WINNIPEG, Manitoba (Reuters) -The Canadian province of Alberta said on Tuesday it would ban indoor social gatherings, halt classes for some students and reduce retail store capacities to slow the spread of COVID-19.
Premier Jason Kenney also capped attendance at worship services and said in-person dining at restaurants would be limited to members of the same household eating together.
“These measures are tough but necessary,” Kenney said, adding that social gatherings have been the biggest spreaders of the virus. “They are needed to keep our health care system from being overwhelmed.”
Limits on retail stores and services take effect on Friday. Some businesses, like banquet halls, must close, while stores can stay open at 25% capacity. The restrictions will be reviewed in three weeks.
Canada kept the first wave of COVID-19 infections largely under control in most provinces compared to the United States, but the second wave has been more severe.
Alberta reported 1,115 new cases on Tuesday, including 16 additional deaths. Canada has recorded nearly 338,000 cases during the pandemic and 11,500 deaths.
Alberta, which has been slower than other hard-hit provinces to increase restrictions, currently has the most active cases in Canada.
With rising cases in schools, Alberta will eliminate in-class learning for grades 7-12 starting on Nov. 30, while younger students will continue attending schools until Dec. 18.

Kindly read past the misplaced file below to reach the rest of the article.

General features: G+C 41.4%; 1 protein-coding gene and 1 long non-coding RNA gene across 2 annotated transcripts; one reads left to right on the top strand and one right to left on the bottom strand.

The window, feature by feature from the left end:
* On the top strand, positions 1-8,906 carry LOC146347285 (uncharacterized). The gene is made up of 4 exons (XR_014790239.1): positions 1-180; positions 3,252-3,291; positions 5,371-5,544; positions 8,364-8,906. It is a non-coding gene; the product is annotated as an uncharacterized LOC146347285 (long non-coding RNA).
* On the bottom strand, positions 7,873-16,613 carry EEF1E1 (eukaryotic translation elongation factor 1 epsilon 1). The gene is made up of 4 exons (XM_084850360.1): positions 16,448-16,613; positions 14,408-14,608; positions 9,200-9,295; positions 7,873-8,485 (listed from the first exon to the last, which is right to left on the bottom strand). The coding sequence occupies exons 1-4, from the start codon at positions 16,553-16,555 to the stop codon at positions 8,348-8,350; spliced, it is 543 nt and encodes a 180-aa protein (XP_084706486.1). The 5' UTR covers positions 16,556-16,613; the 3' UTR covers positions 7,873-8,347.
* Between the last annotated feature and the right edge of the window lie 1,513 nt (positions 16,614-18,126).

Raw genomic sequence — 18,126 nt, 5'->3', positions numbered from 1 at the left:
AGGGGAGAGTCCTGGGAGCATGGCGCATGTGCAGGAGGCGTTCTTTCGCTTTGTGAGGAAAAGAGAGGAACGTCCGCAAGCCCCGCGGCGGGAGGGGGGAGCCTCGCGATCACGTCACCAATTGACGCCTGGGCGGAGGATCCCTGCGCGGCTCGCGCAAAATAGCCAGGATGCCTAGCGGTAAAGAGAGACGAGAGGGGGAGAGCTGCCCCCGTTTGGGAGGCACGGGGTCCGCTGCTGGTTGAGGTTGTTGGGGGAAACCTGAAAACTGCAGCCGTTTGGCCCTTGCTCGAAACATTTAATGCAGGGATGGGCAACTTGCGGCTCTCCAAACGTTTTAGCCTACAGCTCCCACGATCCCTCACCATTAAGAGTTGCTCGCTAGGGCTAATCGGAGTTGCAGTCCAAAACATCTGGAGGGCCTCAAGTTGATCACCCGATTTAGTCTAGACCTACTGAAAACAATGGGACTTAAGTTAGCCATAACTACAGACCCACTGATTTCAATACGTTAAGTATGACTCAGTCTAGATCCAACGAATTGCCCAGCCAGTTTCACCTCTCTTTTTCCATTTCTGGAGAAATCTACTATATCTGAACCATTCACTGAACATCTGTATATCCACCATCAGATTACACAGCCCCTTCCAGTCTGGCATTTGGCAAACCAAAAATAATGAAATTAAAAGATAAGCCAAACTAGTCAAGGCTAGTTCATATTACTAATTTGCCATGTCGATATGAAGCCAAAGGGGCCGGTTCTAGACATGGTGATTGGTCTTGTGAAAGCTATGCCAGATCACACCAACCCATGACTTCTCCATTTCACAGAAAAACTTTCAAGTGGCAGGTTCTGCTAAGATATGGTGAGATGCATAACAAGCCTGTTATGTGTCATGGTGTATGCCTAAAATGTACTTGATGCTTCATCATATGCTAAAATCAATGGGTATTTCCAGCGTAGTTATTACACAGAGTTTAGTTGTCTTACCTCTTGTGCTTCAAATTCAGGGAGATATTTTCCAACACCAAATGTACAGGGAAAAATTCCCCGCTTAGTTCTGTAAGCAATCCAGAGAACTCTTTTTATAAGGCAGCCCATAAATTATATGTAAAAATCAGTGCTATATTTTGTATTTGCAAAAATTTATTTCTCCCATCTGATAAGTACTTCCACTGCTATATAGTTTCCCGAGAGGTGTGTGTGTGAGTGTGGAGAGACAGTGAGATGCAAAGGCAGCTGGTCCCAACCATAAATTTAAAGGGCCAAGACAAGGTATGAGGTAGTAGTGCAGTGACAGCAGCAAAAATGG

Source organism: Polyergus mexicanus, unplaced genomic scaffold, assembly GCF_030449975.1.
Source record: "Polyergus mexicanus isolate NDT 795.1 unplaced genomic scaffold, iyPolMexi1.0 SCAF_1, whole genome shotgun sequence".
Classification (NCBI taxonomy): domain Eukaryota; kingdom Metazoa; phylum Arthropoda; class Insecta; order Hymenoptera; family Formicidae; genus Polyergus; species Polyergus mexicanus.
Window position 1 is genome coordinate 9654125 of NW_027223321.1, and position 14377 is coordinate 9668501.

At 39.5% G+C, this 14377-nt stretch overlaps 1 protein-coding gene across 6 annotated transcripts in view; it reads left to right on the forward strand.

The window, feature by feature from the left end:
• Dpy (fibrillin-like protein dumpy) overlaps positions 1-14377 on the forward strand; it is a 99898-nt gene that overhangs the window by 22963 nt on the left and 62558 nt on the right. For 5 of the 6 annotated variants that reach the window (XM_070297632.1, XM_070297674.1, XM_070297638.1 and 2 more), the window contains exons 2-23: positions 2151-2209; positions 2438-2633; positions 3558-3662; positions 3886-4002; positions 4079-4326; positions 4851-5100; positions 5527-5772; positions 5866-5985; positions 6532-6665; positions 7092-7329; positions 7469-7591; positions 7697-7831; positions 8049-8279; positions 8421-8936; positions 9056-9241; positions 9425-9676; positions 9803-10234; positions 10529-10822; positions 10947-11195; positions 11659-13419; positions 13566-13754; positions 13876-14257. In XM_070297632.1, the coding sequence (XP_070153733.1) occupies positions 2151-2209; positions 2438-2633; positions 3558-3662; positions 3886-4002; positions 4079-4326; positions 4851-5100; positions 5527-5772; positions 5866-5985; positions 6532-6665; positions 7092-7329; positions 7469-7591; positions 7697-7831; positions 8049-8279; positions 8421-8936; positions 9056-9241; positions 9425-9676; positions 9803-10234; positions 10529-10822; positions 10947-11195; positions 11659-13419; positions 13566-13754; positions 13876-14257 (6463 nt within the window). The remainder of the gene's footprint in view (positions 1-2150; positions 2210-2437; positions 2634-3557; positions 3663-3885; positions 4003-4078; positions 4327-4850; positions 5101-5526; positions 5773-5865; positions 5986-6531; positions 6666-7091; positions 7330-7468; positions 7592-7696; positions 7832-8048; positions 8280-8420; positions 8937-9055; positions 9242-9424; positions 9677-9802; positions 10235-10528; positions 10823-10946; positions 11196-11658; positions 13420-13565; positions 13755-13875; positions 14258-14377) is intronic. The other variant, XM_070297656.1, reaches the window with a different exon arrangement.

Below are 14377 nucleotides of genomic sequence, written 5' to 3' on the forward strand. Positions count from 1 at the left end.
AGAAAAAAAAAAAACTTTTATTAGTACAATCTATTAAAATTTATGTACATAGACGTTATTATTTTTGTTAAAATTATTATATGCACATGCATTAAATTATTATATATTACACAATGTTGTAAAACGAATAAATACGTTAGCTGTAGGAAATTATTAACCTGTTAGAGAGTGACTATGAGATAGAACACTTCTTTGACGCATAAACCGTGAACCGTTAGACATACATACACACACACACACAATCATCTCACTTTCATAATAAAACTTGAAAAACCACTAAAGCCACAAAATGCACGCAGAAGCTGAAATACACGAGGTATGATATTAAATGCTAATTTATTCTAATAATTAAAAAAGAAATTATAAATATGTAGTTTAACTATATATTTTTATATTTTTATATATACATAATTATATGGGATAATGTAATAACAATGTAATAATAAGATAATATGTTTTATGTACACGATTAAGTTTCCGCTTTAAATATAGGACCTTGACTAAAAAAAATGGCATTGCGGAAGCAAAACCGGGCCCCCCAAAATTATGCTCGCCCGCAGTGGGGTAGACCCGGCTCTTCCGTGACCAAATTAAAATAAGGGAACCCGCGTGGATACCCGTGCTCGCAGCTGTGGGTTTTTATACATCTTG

Alberta ordered workers and visitors at all indoor workplaces in the Calgary and Edmonton areas to wear masks.
The restrictions fall short of lockdown measures that some other provinces have taken, and Kenney said he was concerned stricter steps would inflict “massive damage” to the economy.
The province’s oil-dependent economy has suffered severely from pandemic travel restrictions that have crushed global fuel demand and its government expects to run a larger than usual fiscal deficit.
Neighboring Saskatchewan plans to announce new measures on Wednesday, a provincial government spokesman said.
Reporting by Rod Nickel in Winnipeg; Editing by Jacqueline Wong and Lincoln Feast.
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